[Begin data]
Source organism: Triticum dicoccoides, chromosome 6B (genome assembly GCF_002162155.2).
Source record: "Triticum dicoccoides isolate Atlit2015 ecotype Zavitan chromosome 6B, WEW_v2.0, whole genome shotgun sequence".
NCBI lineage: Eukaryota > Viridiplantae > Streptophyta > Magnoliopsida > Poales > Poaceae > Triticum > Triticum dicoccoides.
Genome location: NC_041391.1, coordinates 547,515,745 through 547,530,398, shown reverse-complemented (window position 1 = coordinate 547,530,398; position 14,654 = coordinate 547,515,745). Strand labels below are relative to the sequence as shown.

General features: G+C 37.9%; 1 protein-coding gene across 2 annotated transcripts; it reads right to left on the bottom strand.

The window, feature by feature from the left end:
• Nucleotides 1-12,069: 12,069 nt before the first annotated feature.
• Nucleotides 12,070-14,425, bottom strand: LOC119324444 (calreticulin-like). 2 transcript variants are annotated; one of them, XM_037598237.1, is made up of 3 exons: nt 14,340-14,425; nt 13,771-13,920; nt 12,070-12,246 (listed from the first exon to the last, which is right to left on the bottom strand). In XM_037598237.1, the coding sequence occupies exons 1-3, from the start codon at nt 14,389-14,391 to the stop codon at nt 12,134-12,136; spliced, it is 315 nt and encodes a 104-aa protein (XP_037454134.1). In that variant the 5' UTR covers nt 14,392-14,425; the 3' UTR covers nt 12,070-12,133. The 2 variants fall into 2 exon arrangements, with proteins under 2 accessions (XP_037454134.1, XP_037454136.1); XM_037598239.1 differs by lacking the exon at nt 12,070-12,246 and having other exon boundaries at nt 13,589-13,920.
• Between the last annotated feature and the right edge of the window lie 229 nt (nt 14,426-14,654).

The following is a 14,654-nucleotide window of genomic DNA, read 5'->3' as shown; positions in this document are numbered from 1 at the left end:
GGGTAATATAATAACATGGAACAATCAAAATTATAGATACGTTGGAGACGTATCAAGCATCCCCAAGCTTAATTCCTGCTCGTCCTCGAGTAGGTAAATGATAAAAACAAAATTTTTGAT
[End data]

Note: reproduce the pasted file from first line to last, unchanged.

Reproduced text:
Source organism: Triticum dicoccoides, chromosome 6B (genome assembly GCF_002162155.2).
Source record: "Triticum dicoccoides isolate Atlit2015 ecotype Zavitan chromosome 6B, WEW_v2.0, whole genome shotgun sequence".
NCBI lineage: Eukaryota > Viridiplantae > Streptophyta > Magnoliopsida > Poales > Poaceae > Triticum > Triticum dicoccoides.
Genome location: NC_041391.1, coordinates 547,515,745 through 547,530,398, shown reverse-complemented (window position 1 = coordinate 547,530,398; position 14,654 = coordinate 547,515,745). Strand labels below are relative to the sequence as shown.

General features: G+C 37.9%; 1 protein-coding gene across 2 annotated transcripts; it reads right to left on the bottom strand.

The window, feature by feature from the left end:
• Nucleotides 1-12,069: 12,069 nt before the first annotated feature.
• Nucleotides 12,070-14,425, bottom strand: LOC119324444 (calreticulin-like). 2 transcript variants are annotated; one of them, XM_037598237.1, is made up of 3 exons: nt 14,340-14,425; nt 13,771-13,920; nt 12,070-12,246 (listed from the first exon to the last, which is right to left on the bottom strand). In XM_037598237.1, the coding sequence occupies exons 1-3, from the start codon at nt 14,389-14,391 to the stop codon at nt 12,134-12,136; spliced, it is 315 nt and encodes a 104-aa protein (XP_037454134.1). In that variant the 5' UTR covers nt 14,392-14,425; the 3' UTR covers nt 12,070-12,133. The 2 variants fall into 2 exon arrangements, with proteins under 2 accessions (XP_037454134.1, XP_037454136.1); XM_037598239.1 differs by lacking the exon at nt 12,070-12,246 and having other exon boundaries at nt 13,589-13,920.
• Between the last annotated feature and the right edge of the window lie 229 nt (nt 14,426-14,654).

The following is a 14,654-nucleotide window of genomic DNA, read 5'->3' as shown; positions in this document are numbered from 1 at the left end:
GGGTAATATAATAACATGGAACAATCAAAATTATAGATACGTTGGAGACGTATCAAGCATCCCCAAGCTTAATTCCTGCTCGTCCTCGAGTAGGTAAATGATAAAAACAAAATTTTTGAT